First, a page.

For shopping abroad being pleasant it is useful to keep some thing in mind that may help if finding oneself in a conflict with a seller or a service provider.
Buying goods in EU
The EU internal market provides every consumer with wide options to buy goods in other Member States. For shopping abroad being pleasant it is useful to keep some thing in mind that may help if finding oneself in a conflict with a seller:
- Always keep a receipt as it is the document testifying the contractual relationships between you and the seller.
- Make sure that the selected commodity has all the functions and qualities to serve the needed purposes and intentions.
Prior to buying a commodity in a shop, the seller must provide information in a clear and well understandable manner (unless it unmistakably follows from the context) regarding:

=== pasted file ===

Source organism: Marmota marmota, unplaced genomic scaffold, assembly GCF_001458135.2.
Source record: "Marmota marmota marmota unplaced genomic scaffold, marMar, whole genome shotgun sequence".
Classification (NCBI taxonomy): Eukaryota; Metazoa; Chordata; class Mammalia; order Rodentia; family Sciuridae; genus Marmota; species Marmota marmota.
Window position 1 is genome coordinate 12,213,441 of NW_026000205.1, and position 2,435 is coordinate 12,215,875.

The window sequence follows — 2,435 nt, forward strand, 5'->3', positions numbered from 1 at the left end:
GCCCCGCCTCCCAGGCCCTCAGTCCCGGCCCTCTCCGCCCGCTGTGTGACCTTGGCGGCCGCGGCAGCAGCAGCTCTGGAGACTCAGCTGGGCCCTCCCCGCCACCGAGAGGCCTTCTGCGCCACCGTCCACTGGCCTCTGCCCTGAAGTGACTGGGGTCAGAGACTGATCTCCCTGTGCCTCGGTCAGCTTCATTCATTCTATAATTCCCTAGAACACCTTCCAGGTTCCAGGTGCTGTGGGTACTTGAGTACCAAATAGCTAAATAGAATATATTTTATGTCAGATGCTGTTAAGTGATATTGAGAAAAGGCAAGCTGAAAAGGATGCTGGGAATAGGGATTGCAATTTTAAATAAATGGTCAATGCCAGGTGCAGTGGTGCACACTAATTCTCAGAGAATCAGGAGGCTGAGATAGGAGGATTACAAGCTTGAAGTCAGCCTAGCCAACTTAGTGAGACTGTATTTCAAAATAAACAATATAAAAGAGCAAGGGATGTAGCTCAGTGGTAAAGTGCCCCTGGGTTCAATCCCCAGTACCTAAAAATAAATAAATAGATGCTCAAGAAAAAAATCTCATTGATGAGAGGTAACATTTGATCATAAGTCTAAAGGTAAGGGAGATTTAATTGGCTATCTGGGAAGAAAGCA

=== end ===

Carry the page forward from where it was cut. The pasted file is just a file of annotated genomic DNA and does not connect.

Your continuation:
- The main qualities of the goods or services.
- Identity of the seller.
- The final price of the commodities or the services including all the taxes as well as – in the particular case – all the extra delivery expenditure.
- In the particular case the conditions regarding payment, delivery, execution, term by which the seller undertakes to deliver the goods or deliver the services and the procedure the seller examines claims.
- Additionally, reminder regarding the consumer’s lawful rights in case a commodity has been purchased that does not correspond to the conditions, as well as information regarding whether and on what conditions a warranty repair and commercial guarantees are available.